Meet The Unlikely Data Collectors Of The Antarctic

With mounting evidence that the Southern Ocean is changing, scientists needed to collect temperature and salinity data at a wide range of depths from the ocean around Antarctica. The problem is there is no easy way of doing this, and it is near on impossible for a human being to do. So the question is, what were the scientists going to do? Step up the Weddell Seal!

Inhabiting some of the coldest and darkest waters within the sea ice, these seals were not only already collecting this data, but they are the southernmost naturally occurring mammals on Earth. The research technique has also been used on the Elephant seal which can exceed the diving depth of a Weddell seal and reaches up to 2,400-metre depths.

Otherwise Unobtainable Research

At first, cladding the seals with these sensors was meant to show new and more detailed information about the ocean currents and the changing climate of the Southern Ocean, with the seals being about to track ocean change in real time. So far the research has shown that freshwater from the ice shelves is beginning to suppress the creation of bottom waters which drive heat around the planet. As the densest and coldest water masses in the world, Antarctic bottom water is involved in the movement of the world’s oceans. The research suggests that with the ice shelves melting due to the constant climate change, the amount of freshwater is increasing and stopping the formation of this important, dense bottom water.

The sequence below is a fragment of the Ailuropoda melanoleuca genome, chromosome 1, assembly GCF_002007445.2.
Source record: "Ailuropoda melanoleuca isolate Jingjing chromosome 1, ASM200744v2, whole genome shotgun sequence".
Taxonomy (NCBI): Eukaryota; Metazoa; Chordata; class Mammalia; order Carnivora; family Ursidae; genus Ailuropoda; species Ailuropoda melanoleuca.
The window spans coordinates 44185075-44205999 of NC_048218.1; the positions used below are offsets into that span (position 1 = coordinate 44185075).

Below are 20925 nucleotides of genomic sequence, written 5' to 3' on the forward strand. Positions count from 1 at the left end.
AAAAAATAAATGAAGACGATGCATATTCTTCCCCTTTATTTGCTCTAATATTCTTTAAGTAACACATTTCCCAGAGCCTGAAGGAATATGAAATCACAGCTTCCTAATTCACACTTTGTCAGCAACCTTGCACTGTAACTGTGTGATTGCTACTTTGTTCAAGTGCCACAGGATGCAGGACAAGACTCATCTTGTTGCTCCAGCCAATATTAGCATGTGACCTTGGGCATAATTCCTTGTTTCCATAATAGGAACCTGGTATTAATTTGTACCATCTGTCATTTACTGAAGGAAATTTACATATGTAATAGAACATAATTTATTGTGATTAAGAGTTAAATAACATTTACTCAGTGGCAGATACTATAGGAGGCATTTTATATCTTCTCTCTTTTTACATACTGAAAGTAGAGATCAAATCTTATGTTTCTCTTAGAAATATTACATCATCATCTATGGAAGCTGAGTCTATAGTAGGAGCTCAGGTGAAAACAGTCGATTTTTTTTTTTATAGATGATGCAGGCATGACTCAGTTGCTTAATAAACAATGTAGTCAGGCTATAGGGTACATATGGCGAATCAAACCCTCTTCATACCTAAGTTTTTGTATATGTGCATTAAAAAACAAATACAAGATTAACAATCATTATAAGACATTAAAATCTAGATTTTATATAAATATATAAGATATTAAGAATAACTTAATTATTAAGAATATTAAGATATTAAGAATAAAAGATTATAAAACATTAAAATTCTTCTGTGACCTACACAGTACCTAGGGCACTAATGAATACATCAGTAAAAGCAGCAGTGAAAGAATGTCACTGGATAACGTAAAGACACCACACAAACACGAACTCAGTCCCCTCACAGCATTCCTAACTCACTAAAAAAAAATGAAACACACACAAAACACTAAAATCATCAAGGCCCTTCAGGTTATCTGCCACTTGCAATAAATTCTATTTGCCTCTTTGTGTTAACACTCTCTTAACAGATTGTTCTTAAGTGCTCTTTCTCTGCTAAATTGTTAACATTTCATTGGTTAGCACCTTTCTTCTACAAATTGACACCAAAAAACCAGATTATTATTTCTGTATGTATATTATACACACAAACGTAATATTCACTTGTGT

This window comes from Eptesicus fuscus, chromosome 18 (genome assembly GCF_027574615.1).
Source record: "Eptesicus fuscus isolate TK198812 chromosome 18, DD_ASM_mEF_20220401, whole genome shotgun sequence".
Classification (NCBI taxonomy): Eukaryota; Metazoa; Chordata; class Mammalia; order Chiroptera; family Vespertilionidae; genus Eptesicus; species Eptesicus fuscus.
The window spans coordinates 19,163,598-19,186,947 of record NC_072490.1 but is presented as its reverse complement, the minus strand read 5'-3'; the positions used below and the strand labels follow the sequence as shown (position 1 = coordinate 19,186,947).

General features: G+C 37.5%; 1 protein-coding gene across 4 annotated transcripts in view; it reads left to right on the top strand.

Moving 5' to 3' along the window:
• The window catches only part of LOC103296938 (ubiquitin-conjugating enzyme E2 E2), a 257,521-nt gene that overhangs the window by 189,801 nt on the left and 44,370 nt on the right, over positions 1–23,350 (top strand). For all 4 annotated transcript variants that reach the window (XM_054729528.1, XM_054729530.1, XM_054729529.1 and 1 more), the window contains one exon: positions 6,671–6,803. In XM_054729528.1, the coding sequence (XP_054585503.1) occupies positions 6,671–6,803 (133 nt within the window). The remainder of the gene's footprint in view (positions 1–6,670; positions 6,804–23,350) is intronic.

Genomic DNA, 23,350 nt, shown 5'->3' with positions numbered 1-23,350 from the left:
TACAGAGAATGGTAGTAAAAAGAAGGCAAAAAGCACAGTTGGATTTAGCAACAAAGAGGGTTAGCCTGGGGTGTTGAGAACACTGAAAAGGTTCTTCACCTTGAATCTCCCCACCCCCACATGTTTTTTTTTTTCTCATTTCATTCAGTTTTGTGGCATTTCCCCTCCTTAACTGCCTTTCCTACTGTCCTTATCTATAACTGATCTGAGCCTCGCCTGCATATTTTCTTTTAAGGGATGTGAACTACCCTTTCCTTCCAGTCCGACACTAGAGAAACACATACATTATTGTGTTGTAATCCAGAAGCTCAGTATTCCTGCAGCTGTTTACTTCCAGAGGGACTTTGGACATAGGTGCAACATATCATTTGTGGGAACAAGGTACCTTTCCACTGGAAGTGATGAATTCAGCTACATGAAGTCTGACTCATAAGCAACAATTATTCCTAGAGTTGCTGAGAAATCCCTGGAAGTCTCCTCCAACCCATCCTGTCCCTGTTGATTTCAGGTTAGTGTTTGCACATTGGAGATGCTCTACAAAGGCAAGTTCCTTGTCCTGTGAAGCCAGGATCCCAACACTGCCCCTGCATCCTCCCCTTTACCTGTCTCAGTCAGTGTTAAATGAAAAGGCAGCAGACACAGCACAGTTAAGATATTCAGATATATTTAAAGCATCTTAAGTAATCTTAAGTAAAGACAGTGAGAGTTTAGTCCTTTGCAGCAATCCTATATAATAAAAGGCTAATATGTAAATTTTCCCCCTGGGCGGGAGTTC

Without the seals, collecting this data and finding out what was happening to the ocean currents hundreds of metres underwater would have been very difficult for scientists. It may have also been too late to discover the problem and develop a solution which, thanks to the Elephant and Weddell seals, is now a distinct possibility. Not only have scientists been able to discover a lot about the ocean's environment, but the data collected has also revealed a unique insight into the lives and habits of the seals themselves.

A Lesson In Seal Behaviour

Image Credit Clive R. McMahon

Apart from revealing to marine biologists just how deep these seals can dive, the research has also shown where and how they hunt for food. It has been found that a majority of the seals stay in the same area for days or weeks, diving and feeding in the same spot. Only a small portion of the seal population would roam across wide areas of the sea to hunt. The project, which is largely government funded and is in collaboration with several Antarctic programmes from countries including France, United States, Britain and Norway, now collects 70% of its oceanographic profile data via seals.

If you want the chance to spot these amazing seals for yourself in their natural environment, our range of expedition cruises can offer you the chance to do just that. Contact us today to discuss the different options and book the adventure of a lifetime.

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